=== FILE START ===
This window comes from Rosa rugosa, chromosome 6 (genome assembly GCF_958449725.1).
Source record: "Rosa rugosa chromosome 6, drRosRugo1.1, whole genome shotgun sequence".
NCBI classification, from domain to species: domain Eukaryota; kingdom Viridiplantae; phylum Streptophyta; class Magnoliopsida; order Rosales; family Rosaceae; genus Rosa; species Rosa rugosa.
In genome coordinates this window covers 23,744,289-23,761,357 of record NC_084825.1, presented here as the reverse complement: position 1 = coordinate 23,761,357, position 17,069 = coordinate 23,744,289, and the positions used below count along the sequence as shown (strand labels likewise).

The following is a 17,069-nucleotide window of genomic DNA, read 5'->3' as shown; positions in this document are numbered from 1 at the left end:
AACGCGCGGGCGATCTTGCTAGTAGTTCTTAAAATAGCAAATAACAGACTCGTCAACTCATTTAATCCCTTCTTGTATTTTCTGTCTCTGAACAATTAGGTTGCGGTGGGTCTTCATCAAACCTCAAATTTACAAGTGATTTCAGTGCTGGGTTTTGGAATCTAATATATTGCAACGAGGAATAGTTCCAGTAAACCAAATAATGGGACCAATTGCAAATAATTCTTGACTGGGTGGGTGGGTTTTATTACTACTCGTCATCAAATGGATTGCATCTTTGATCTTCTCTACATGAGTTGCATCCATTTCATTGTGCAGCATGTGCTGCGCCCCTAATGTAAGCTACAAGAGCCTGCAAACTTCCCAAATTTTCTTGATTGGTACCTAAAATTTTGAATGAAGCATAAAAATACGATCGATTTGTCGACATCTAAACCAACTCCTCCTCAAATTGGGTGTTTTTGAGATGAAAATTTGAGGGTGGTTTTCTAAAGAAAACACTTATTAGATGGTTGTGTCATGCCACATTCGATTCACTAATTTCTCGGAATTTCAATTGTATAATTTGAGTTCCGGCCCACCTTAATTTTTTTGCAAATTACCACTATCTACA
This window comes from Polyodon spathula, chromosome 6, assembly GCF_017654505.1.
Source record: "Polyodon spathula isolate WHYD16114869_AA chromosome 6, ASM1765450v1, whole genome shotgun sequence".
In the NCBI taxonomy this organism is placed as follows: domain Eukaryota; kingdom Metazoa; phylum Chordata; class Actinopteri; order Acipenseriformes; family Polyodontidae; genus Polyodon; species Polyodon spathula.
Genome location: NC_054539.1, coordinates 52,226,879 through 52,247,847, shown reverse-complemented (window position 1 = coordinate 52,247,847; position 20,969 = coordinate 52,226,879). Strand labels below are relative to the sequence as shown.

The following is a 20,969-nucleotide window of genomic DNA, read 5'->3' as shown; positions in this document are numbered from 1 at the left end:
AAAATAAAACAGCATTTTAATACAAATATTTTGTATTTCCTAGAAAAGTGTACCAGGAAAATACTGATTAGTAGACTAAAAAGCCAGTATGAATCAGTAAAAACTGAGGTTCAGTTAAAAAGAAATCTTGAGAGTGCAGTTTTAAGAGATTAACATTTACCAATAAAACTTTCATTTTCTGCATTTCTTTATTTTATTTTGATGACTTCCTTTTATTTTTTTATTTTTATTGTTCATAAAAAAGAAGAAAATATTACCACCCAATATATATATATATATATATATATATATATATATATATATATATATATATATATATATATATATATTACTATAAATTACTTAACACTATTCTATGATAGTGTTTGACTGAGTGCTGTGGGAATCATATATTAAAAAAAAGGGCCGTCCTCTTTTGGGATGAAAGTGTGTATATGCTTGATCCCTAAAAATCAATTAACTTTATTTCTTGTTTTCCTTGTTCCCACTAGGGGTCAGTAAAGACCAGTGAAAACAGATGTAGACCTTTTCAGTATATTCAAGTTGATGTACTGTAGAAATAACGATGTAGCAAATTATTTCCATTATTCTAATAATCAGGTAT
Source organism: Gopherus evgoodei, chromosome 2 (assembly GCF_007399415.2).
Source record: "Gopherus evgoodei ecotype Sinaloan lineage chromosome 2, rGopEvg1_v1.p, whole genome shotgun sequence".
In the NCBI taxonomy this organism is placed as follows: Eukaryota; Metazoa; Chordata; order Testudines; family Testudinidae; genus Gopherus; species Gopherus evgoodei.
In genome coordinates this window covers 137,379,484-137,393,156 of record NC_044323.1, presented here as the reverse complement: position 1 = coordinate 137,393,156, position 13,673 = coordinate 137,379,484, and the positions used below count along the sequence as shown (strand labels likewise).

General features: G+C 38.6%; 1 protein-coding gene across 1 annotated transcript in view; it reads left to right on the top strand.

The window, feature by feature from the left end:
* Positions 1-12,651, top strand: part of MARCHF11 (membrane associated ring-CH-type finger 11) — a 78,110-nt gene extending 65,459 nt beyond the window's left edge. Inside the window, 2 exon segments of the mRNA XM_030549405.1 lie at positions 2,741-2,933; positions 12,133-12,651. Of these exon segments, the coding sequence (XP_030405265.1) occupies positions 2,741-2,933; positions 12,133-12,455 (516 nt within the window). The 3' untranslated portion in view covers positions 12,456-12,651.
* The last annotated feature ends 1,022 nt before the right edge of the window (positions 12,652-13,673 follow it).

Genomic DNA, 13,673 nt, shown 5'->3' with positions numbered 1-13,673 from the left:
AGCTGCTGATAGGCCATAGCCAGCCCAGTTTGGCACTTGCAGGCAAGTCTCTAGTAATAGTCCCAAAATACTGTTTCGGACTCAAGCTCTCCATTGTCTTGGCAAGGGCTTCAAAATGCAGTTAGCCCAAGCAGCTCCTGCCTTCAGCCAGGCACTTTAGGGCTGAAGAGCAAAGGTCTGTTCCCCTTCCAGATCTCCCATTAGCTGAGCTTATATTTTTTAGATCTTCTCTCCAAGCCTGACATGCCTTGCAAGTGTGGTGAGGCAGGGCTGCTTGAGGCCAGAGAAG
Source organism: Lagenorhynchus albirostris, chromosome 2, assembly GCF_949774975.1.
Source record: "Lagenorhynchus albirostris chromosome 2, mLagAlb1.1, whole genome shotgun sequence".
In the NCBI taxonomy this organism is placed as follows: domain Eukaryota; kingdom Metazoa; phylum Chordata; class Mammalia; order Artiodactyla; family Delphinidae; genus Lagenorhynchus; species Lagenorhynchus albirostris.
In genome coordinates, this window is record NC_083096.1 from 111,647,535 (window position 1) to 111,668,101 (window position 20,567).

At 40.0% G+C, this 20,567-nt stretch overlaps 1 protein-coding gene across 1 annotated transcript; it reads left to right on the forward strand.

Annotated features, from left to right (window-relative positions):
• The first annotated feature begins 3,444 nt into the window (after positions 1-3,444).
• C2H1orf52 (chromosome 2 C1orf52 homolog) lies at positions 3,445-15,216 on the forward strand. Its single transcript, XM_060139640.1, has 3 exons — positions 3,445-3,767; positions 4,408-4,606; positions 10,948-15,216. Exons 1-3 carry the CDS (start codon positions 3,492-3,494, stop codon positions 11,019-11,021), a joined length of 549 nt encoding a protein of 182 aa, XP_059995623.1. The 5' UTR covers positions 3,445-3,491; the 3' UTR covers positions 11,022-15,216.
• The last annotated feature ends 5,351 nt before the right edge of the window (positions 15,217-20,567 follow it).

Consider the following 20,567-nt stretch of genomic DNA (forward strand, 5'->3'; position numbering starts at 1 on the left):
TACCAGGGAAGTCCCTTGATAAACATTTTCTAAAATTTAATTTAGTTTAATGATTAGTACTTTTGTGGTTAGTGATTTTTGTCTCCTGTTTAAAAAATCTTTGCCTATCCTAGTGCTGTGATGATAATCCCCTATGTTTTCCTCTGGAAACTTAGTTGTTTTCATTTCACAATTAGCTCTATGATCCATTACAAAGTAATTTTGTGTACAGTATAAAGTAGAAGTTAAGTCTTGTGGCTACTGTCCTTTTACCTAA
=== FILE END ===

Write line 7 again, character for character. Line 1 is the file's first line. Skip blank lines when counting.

This window comes from Polyodon spathula, chromosome 6, assembly GCF_017654505.1.